Burglar (or intrusion), fire, and safety alarms are electronic alarms designed to alert the user to a specific danger. Sensors are connected to a control unit via low-voltage wiring or a narrowband RF signal which is used to interact with a response device. The most common security sensors are used to indicate the opening of a door or window or detect motion via passive infrared (PIR). New construction systems are predominately hardwired for economy. Retrofit installations often use wireless systems for a faster, more economical installation. Some systems serve a single purpose of burglar or fire protection. Combination systems provide both fire and intrusion protection. Systems range from small, self-contained noisemakers, to complicated, multi-zoned systems with color-coded computer monitor outputs. Many of these concepts also apply to portable alarms for protecting cars, trucks or other vehicles and their contents (i.e., "car alarms"). In Coventry burglar alarms are sometimes referred to as alarm systems.
Burglar alarms (or perimeter security systems, perimeter detection systems, Perimeter protection, intrusion detection systems and many more terms for the same thing) are divided to two main fields: home burglar alarms and industrial burglar and perimeter intrusion detection.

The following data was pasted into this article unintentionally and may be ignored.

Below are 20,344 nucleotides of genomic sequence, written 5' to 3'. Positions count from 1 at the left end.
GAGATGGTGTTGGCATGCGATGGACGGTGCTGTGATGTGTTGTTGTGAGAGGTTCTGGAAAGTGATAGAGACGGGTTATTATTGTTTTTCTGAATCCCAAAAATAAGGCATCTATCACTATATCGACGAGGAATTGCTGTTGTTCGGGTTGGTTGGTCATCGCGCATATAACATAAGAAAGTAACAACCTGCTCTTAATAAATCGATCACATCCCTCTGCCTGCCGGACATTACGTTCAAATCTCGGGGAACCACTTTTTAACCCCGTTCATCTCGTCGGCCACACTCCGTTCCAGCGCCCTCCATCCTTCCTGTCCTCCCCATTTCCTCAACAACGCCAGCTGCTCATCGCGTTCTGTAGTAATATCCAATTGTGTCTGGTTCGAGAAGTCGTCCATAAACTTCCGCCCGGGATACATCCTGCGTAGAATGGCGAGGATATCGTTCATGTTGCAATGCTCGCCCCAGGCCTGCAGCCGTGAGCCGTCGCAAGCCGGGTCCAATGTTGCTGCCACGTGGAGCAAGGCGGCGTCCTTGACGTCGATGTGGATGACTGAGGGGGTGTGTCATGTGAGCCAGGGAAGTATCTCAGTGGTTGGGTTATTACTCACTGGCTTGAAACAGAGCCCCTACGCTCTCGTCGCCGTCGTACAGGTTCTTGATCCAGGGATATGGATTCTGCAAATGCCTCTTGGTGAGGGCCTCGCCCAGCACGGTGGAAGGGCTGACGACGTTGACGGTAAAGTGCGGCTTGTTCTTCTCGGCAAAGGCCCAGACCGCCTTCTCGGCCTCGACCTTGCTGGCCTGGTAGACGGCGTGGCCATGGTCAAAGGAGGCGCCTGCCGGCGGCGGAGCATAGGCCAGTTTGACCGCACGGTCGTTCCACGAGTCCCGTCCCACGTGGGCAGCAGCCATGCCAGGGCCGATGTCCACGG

In the field of industrial security systems, the methodology of protection is quite different. First is to detect, second to delay, and third to alarm. Industrial alarm systems are designed as an integration of several sensor systems. The most important for big facilities would be the outer fence on which a sensor is placed. It would detect and delay the intruders before they even reach the building itself. As described below, there are a number of different fence mounted sensors, each with its own pros and cons. Other than the fence mounted sensors, there are also buried perimeter sensors that can be put on top of a wall or buried underground to create a hidden defense line. This only allows the security system to detect an intruder, but does not delay them. Another choice for detecting is Closed Circuit Television (CCTV). A guard can watch the screens or video motion detection software act the part. In any case CCTV is ineffective as a standalone sensor because it’s affected by weather conditions as cameras cannot see in heavy fog, rain and snow. The last line of protection is theCoventry building itself. It can be protected by infrared sensors, microwave sensors, smart locks and magnetic door sensors.
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